A blog that is ostensibly about tomato gardening is an odd place for Douglas Kmiec to be making an inquiry into the life of the unborn. But the blog’s name is a biblical allusion to God sorting out the good and bad in the Church, so I suppose it’s as an appropriate place as any.

Wheat & Weeds blogsite featured the excellent post Kmiec on Kmiec back in October.

Today, the site notices that Kmiec commented, late in the game, on that post. Wheat & Weeds posts his comments today as “Professor Kmiec Responds”:

“Thank you for this thoughtful exchange,” wrote Kmiec. “I would continue to make the natural law argument, though I would ask for an assist from those with greater wisdom on this site how, without faith, we convince those who in their separate religious traditions do not ascribe personhood to the zygote. I DO think that argument possible as a matter of reason, I would just like to see it elaborated by the Church and our best Catholic scientists and ethicists as to why personhood is associated with the zygote, as distinct from a point of earlier or later development be it viability or birth.”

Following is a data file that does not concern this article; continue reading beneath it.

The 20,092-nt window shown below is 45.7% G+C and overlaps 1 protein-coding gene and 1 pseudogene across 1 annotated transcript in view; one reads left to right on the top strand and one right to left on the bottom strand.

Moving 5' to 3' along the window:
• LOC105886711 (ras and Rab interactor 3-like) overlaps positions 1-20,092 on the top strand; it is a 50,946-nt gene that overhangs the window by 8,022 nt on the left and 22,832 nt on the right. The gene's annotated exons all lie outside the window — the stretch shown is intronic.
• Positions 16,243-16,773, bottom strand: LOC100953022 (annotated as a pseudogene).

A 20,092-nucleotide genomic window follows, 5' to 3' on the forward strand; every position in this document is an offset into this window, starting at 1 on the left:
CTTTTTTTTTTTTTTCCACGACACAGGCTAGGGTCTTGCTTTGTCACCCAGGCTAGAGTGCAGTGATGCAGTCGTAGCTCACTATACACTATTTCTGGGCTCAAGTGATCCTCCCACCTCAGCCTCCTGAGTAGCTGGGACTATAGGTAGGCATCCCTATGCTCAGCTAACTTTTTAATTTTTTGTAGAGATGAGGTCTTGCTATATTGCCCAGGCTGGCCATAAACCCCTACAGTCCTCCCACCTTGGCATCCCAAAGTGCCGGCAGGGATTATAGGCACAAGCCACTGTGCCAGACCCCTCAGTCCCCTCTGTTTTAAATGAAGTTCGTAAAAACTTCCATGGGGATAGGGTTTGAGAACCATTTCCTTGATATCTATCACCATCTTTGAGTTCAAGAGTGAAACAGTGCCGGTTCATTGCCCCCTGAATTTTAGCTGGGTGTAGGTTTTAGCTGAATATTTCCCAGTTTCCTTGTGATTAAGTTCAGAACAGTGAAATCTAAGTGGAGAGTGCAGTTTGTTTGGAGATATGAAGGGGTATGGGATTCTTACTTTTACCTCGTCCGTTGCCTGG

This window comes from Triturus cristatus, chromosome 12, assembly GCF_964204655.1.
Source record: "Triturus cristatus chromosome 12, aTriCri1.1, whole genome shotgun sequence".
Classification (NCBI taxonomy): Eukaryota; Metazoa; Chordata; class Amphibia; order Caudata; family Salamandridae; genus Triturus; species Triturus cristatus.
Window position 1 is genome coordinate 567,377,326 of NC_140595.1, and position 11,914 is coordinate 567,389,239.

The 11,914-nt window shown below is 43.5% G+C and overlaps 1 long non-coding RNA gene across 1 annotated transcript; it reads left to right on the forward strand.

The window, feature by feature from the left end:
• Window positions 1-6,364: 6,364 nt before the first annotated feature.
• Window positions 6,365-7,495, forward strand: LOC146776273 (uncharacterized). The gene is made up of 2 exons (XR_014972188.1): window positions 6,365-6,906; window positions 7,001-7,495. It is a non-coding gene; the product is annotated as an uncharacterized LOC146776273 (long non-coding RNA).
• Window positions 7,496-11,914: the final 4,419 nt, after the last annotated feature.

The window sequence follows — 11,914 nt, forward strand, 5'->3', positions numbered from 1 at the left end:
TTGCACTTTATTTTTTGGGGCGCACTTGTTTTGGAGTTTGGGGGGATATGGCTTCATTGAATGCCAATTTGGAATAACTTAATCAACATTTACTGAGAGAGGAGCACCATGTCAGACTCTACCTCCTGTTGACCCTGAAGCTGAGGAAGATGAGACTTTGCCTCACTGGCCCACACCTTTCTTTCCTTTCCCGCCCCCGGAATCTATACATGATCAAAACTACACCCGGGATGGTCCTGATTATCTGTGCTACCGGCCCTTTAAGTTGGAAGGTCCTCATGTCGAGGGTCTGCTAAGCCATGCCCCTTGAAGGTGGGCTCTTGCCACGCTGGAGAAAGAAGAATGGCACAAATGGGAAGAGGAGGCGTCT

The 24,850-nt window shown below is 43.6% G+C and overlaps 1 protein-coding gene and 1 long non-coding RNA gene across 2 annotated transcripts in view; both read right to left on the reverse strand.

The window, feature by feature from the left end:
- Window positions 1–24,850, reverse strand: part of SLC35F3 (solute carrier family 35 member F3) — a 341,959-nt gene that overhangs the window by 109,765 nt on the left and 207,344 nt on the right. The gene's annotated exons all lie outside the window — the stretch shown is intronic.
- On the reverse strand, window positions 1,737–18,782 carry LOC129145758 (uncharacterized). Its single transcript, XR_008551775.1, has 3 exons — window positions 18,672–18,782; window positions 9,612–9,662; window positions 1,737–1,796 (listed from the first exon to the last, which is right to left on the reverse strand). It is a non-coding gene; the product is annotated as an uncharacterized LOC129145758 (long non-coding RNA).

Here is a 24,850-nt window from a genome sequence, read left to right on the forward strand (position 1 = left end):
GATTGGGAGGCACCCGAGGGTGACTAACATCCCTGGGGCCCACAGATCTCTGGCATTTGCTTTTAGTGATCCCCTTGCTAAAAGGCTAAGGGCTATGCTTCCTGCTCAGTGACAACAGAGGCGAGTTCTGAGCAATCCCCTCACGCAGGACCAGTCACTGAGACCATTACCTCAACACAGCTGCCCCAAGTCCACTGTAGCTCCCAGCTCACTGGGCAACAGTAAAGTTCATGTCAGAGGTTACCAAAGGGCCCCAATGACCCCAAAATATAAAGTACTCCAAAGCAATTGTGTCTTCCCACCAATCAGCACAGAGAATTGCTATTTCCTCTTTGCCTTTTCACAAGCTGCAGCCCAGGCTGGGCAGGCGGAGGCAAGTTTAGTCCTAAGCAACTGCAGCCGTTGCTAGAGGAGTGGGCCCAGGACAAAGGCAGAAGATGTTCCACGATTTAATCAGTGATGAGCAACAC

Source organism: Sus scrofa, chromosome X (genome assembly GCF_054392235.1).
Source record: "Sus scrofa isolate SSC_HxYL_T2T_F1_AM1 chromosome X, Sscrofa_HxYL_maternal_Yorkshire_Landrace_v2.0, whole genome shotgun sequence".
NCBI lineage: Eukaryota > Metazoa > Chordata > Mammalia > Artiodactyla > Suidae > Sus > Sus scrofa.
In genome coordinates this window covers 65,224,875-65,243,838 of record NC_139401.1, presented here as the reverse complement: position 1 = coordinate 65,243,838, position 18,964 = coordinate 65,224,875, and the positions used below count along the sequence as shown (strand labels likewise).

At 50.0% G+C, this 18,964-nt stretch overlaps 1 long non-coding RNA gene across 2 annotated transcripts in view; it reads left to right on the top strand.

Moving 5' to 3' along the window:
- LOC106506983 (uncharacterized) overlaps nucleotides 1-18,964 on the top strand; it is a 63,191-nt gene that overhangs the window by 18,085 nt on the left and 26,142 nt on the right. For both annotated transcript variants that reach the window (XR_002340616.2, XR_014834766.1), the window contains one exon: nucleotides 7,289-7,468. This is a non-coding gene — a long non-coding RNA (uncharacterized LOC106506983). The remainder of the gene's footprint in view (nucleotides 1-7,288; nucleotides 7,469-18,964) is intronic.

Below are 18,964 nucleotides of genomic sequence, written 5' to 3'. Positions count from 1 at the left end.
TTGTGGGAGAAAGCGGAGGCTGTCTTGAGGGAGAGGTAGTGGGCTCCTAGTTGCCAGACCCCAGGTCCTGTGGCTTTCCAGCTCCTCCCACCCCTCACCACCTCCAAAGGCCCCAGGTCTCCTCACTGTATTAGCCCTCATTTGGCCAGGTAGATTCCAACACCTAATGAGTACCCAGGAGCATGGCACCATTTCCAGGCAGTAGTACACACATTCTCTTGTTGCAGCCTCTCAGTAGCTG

It will be interesting to watch that unfold.

It combines two controversies that played out in the Register.

First, the ensoulment controversy. Father Tad Pacholczyk, pro-life superstar, published a Register piece called “The Wisdom of the Church is in Her Silence, Too,” about one aspect of it.

Last week, Susan Wills piece “When Does Human Life Begin?” weighed in on another aspect of it.

The other was the Kmiec controversy. In the wake of Kmiec’s endorsement of Obama and the confusion it caused, we provided pro-life clarity.

The Register, you’ll recall, was where Father Richard John Neuhaus published his “Response to Kmiec”.

Tom McFeely interviewed Kmiec for a news story. The result was subheaded: “Leaders Weigh In On Kmiec Controversy.”

We were also the place where Princeton Professor Robert George published the shorter version of his “Obama’s Abortion Extremism”.

We’ll update you on any developments on Kmiec’s inquiry about life as we hear them.

— Tom Hoopes